Just plain creepy is ‘Salems Lot by Stephen King. It is one of his earlier works and I remember reading it on the beach Egypt in high summer (temps well over 100 F) and I was freezing! Its that creepy and I am usually not that creeped out. I’ve recently read about Anne River Siddons’ The House Next Door and how it is supposed to be real scary, but I haven’t read it myself though.

    Louise :o)

  • I know everyone’s recommending The Thirteenth Tale, and I loved that one but I’d say THE GHOST WRITER by John Harwood. It’s an amazing gothic mystery, very spooky and well-written. The ending was really interesting and isn’t even satisfying unless you can discuss it with others.

  • Eva

    I don’t think The Thirteenth Tale or The Ghost Writer are really *mysteries*, even though they’re both good books (I prefered The Ghost Writer).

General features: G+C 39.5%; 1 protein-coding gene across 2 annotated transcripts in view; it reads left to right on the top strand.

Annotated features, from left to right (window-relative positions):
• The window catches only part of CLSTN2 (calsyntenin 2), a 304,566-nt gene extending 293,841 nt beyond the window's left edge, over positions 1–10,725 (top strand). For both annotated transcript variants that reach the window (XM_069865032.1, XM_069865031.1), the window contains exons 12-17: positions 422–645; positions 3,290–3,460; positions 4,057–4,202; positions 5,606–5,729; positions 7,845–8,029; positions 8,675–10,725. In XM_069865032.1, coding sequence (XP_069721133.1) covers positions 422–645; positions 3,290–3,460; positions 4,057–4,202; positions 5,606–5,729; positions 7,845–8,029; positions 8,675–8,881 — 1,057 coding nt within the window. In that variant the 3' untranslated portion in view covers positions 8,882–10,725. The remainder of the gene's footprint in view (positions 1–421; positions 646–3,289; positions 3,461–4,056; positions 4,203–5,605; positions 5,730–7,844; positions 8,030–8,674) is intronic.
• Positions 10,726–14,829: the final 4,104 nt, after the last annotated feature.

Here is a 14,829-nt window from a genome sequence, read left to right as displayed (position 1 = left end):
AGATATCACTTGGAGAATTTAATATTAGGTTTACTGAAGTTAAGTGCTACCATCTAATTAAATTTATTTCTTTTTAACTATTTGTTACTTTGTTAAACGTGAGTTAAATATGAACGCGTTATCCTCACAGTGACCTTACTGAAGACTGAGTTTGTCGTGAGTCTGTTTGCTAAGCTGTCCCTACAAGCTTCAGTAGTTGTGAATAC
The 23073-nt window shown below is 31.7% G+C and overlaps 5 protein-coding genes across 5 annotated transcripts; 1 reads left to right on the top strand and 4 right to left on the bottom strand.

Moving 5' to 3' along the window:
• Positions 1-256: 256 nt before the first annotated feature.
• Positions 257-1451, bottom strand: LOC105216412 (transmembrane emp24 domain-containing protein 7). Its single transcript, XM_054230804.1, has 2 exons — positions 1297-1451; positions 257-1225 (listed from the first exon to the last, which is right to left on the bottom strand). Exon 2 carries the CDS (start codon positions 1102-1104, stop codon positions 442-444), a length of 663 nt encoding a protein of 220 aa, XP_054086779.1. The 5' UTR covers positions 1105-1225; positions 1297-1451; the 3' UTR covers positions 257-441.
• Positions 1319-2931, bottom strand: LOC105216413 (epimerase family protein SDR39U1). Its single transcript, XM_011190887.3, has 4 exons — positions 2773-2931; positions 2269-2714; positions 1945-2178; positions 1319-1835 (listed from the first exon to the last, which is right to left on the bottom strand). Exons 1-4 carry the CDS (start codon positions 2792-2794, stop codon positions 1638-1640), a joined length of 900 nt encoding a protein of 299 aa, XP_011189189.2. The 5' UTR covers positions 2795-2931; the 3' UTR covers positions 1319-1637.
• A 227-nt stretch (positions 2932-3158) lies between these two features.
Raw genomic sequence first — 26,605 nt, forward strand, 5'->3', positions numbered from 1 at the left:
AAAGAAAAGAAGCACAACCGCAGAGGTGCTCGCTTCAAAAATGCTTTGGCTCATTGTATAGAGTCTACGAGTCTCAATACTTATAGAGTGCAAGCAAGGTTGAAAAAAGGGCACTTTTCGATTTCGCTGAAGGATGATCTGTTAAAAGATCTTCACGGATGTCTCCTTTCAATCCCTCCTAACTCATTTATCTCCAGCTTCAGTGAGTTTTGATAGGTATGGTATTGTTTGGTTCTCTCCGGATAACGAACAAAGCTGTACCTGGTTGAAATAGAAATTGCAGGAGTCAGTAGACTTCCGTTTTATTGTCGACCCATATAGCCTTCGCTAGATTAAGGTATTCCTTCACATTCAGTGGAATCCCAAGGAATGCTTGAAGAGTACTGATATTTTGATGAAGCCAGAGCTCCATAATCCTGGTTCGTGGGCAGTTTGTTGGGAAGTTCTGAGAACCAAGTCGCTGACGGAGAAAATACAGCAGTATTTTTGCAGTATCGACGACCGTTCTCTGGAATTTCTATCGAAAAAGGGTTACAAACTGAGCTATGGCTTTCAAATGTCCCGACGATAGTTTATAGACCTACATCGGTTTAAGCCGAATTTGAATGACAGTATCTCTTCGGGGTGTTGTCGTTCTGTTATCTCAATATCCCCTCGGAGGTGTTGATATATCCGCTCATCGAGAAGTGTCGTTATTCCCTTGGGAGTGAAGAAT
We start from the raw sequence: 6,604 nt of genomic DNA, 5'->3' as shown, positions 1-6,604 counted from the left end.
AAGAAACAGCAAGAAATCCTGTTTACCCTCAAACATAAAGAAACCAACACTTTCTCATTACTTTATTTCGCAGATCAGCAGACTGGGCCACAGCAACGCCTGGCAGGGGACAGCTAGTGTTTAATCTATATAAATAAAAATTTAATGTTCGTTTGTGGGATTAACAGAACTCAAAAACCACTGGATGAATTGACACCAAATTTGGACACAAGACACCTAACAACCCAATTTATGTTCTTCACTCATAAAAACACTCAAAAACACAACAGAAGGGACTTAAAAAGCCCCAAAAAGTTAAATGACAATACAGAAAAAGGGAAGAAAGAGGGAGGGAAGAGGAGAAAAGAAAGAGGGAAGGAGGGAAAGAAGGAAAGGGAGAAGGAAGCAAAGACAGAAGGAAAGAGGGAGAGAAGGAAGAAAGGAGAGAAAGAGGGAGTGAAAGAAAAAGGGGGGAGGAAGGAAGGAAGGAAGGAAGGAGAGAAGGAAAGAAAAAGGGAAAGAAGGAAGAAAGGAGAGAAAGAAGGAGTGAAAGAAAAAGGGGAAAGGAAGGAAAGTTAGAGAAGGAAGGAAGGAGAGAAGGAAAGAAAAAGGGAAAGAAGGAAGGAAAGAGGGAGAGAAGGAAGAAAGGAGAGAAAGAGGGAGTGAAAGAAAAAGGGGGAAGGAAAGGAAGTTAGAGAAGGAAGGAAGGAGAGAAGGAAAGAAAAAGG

I’d recommend The Beekeeper’s Apprentice for a literary book that still fits in the mystery genre. :) Or you can go old school and read one of Dorothy Sayer’s Lord Wimsey books-Strong Poison introduces Harriet Vane, who is a lot of fun!

  • I’ll put in a plug for two of my all-time favourite mystery writers: Dorothy L Sayers and Elizabeth Peters.

    Sayers has a number of shorter mysteries, but the best of them all is Gaudy Night, which is a bit longer but wholly delightful. Her main characters are Lord Peter Wimsey and Harriet Vane; the novels are set (and largely written) in the 1920s-30s(ish). Gaudy Night takes place mostly in Oxford.

    Peters writes hilarious and clever mysteries set among archaeologists in Egypt toward the end of the 1800s. The first in the series is Crocodile on the Sandbank and there are about fifteen more that follow. Peters is very witty and this is a much-reread series in my home.
    .-= Christine´s last blog ..Things I Hate About Libraries =-.